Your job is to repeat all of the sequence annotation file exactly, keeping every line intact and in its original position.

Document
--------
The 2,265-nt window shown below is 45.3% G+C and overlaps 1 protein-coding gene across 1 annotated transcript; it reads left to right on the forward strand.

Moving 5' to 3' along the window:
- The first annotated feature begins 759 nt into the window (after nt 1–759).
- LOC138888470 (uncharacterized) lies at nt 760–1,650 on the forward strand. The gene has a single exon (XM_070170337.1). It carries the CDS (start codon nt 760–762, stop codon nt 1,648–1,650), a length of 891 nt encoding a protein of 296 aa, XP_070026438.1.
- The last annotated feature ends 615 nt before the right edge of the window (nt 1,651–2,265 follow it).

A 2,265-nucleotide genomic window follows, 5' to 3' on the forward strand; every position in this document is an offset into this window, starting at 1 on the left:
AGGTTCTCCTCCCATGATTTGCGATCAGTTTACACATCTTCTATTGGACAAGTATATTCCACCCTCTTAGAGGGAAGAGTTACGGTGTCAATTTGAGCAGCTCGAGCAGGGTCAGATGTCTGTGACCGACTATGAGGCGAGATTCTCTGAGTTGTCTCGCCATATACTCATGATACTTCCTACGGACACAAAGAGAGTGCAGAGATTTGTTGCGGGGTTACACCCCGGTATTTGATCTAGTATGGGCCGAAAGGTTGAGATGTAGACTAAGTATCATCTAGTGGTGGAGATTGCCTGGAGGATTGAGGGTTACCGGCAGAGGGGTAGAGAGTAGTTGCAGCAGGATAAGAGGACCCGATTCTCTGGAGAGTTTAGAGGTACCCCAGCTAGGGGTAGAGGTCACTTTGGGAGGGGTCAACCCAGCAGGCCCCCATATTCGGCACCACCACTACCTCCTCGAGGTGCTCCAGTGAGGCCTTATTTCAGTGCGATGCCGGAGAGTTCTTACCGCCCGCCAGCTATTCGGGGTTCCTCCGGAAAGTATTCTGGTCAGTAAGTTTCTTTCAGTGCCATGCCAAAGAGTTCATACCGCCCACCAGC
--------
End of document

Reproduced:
The 2,265-nt window shown below is 45.3% G+C and overlaps 1 protein-coding gene across 1 annotated transcript; it reads left to right on the forward strand.

Moving 5' to 3' along the window:
- The first annotated feature begins 759 nt into the window (after nt 1–759).
- LOC138888470 (uncharacterized) lies at nt 760–1,650 on the forward strand. The gene has a single exon (XM_070170337.1). It carries the CDS (start codon nt 760–762, stop codon nt 1,648–1,650), a length of 891 nt encoding a protein of 296 aa, XP_070026438.1.
- The last annotated feature ends 615 nt before the right edge of the window (nt 1,651–2,265 follow it).

A 2,265-nucleotide genomic window follows, 5' to 3' on the forward strand; every position in this document is an offset into this window, starting at 1 on the left:
AGGTTCTCCTCCCATGATTTGCGATCAGTTTACACATCTTCTATTGGACAAGTATATTCCACCCTCTTAGAGGGAAGAGTTACGGTGTCAATTTGAGCAGCTCGAGCAGGGTCAGATGTCTGTGACCGACTATGAGGCGAGATTCTCTGAGTTGTCTCGCCATATACTCATGATACTTCCTACGGACACAAAGAGAGTGCAGAGATTTGTTGCGGGGTTACACCCCGGTATTTGATCTAGTATGGGCCGAAAGGTTGAGATGTAGACTAAGTATCATCTAGTGGTGGAGATTGCCTGGAGGATTGAGGGTTACCGGCAGAGGGGTAGAGAGTAGTTGCAGCAGGATAAGAGGACCCGATTCTCTGGAGAGTTTAGAGGTACCCCAGCTAGGGGTAGAGGTCACTTTGGGAGGGGTCAACCCAGCAGGCCCCCATATTCGGCACCACCACTACCTCCTCGAGGTGCTCCAGTGAGGCCTTATTTCAGTGCGATGCCGGAGAGTTCTTACCGCCCGCCAGCTATTCGGGGTTCCTCCGGAAAGTATTCTGGTCAGTAAGTTTCTTTCAGTGCCATGCCAAAGAGTTCATACCGCCCACCAGC